“Poor Iggy became a guinea pig for what I wanted to do with sound”: in 1977, David Bowie moved to Berlin to kick drugs. He emerged with five albums that changed music forever

 David Bowie on the cover of the Heroes album.
David Bowie on the cover of the Heroes album.
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Life in Los Angeles was killing David Bowie. He’d moved to the city to begin work on Nicolas Roeg’s science fiction drama movie The Man Who Fell To Earth in July 1975, but a cocaine addiction he’d developed the previous summer had caused him to develop a series of damaging obsessions, not least with the occult.

Not sleeping for days, paranoid and delusional, he’d avidly read texts on religion, magic, the Third Reich, Nietzsche, Crowley and then habitually coke-babble half-considered concepts to a grateful press. He was teetering on the brink of losing everything.     

Despite Bowie’s chemical-induced fall-out with reality, he retained a degree of self-awareness and a desire to get clean. To this end he made a decision to relocate to Europe. Having remade the acquaintance of ex-Stooge Iggy Pop he was determined to record with him, and where better than away from temptation at the Château d’Hérouville in France? After all, he was suddenly in need of a project upon which to focus his mind, as he’d just abandoned work on The Man Who Fell To Earth soundtrack. When informed he’d have to present his work alongside other composers just like any other candidate, he’d chosen to abandon the project, retaining Subterraneans for later use on Low, the first of three albums latterly corralled as The Berlin Trilogy. Upon Low’s eventual release, Bowie sent it to Roeg with the note: “This is what I wanted to do for the soundtrack. It would have been a wonderful score.”    

As Bowie’s Isolar tour progressed from the US to Europe in the Spring of 1976, Iggy joined the entourage as Bowie’s constant companion and on arrival at Wembley, the singer bumped into Brian Eno. Turning on the charm, Bowie revealed he’d been avidly listening to Eno’s ambient album Discreet Music, released the previous year. “Naturally, flattery always endears you to someone,” Eno admitted, “I thought, God, he must be smart.” 

Bowie had long been an admirer of Eno, especially Another Green World (1975) with its short pastoral instrumentals and inspired guitar interjections from King Crimson’s Robert Fripp. Bowie and Eno had an enormous amount in common, not least a shared fondness for krautrock, and vowed to keep in touch.

David Bowie on the balcony of London’s Dorchester Hotel
David Bowie on the balcony of London’s Dorchester Hotel

In June 1976, with the Isolar tour behind them, Bowie and Iggy arrived at the 18th century Château d’Hérouville on the outskirts of Paris (where Bowie had recorded Pin-Ups), and set to work on recording Iggy’s new album, The Idiot.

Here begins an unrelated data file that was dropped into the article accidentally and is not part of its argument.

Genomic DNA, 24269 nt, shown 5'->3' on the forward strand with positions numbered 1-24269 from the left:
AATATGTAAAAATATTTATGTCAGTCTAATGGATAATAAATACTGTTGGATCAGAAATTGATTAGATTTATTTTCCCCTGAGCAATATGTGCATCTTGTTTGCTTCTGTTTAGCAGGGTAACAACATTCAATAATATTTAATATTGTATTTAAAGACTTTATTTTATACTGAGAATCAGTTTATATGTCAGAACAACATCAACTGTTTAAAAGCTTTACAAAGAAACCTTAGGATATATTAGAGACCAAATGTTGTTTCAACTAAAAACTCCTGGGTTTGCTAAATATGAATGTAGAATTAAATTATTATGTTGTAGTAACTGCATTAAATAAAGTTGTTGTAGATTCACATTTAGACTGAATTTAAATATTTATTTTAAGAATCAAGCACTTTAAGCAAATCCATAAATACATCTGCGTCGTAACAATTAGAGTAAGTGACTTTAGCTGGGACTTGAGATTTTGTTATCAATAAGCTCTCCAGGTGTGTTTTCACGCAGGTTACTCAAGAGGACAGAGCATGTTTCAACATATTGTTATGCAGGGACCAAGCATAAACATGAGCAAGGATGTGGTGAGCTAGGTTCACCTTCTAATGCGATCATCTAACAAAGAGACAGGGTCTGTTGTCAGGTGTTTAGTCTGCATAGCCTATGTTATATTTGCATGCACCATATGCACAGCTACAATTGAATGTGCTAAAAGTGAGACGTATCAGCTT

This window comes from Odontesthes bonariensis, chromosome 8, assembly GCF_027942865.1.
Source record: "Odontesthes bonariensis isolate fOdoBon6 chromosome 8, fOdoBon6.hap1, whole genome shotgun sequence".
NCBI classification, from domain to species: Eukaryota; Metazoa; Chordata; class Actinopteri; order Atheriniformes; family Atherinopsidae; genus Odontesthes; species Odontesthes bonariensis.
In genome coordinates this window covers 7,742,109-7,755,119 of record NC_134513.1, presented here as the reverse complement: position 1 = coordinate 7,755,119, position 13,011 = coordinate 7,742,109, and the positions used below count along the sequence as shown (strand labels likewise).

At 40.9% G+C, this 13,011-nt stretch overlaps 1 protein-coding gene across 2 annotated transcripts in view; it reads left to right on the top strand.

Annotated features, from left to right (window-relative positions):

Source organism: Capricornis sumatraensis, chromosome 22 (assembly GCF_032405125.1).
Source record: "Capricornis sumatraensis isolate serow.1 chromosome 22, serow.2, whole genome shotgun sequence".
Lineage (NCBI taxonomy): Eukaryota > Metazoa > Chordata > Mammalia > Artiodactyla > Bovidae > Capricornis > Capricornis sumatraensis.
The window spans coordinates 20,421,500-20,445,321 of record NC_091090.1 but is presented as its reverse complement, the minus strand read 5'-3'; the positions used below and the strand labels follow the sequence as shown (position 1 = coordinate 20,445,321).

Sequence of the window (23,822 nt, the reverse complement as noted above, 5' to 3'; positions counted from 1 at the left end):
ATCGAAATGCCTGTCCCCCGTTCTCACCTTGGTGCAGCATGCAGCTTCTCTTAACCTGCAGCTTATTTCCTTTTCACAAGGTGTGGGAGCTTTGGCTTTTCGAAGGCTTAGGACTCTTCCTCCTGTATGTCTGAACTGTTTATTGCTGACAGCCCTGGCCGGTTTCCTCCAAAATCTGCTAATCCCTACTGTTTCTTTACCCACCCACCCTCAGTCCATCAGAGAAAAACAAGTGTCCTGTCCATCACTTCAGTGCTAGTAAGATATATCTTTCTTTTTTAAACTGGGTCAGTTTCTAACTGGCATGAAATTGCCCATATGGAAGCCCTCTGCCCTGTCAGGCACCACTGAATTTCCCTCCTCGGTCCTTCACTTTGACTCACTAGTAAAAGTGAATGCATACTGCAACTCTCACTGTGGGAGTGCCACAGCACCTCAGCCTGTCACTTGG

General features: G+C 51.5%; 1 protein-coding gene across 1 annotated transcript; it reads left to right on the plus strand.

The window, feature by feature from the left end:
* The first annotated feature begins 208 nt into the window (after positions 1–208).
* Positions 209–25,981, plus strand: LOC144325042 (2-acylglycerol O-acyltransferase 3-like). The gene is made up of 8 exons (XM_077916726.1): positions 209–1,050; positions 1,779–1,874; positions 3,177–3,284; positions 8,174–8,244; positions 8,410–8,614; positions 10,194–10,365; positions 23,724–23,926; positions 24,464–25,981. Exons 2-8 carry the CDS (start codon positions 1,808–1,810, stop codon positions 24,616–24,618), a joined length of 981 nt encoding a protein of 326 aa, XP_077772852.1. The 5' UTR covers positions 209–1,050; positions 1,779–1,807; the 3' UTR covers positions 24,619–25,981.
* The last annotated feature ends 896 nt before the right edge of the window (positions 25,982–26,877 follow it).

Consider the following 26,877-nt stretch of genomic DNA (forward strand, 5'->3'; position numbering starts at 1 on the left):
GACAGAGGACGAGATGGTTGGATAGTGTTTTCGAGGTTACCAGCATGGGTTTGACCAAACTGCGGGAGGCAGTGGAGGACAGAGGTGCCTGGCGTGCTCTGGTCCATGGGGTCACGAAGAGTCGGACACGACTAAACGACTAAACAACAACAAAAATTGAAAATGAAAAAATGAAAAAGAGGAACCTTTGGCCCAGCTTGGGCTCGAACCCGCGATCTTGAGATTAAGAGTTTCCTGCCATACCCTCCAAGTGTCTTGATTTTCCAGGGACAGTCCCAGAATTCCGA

While the album would provide an experimental bridge between Bowie’s Station To Station and its follow-up Low, its recording was relatively haphazard, and the fruits of Bowie and Iggy’s Château-based labours more demo-level recordings than releasable product. The album would ultimately constructed in post-production at Berlin’s Hansa Tonstudio by Tony Visconti. Bowie’s long-time producer, who’d been absent from Station To Station due to scheduling difficulties, had returned to the fold after ringing Bowie and boasting of a device that “Fucks with the fabric of time”. It was this Eventide Harmonizer that would give Low its signature snare sound.

In its final incarnation, The Idiot proved to be something of a classic, though it wasn’t so much an Iggy album per se, as a dry run for a sound, or perhaps more accurately, a mood which Bowie latterly perfected in his Berlin Trilogy.

“Poor [Iggy] became a guinea pig for what I wanted to do with sound,” Bowie admitted, “I didn’t have the material at the time and I didn’t feel like writing at all. I felt much more like laying back and getting behind someone else’s work, so that album was opportune, creatively.”

Work on The Idiot concluded in August 1976, but Bowie was determined to get his own album recorded and released first, so it remained on ice until March 1977.

Low (working title New Music: Night And Day) was recorded between September and October 1976. Completed at Hansa, its groundwork took place at Château d’Hérouville.

Brian Eno arrived late for the sessions (after backing tracks for the album’s first side were almost done), so while he can’t be credibly credited as Low’s co-producer, his influence on the album’s second side is incalculable.

While the first side’s material seems fragmented, the work of a distracted mind, Low’s Eno-influenced flip, four near-ambient impressions of Bowie’s surroundings, comes across as more complete, rounded, stylistically assured.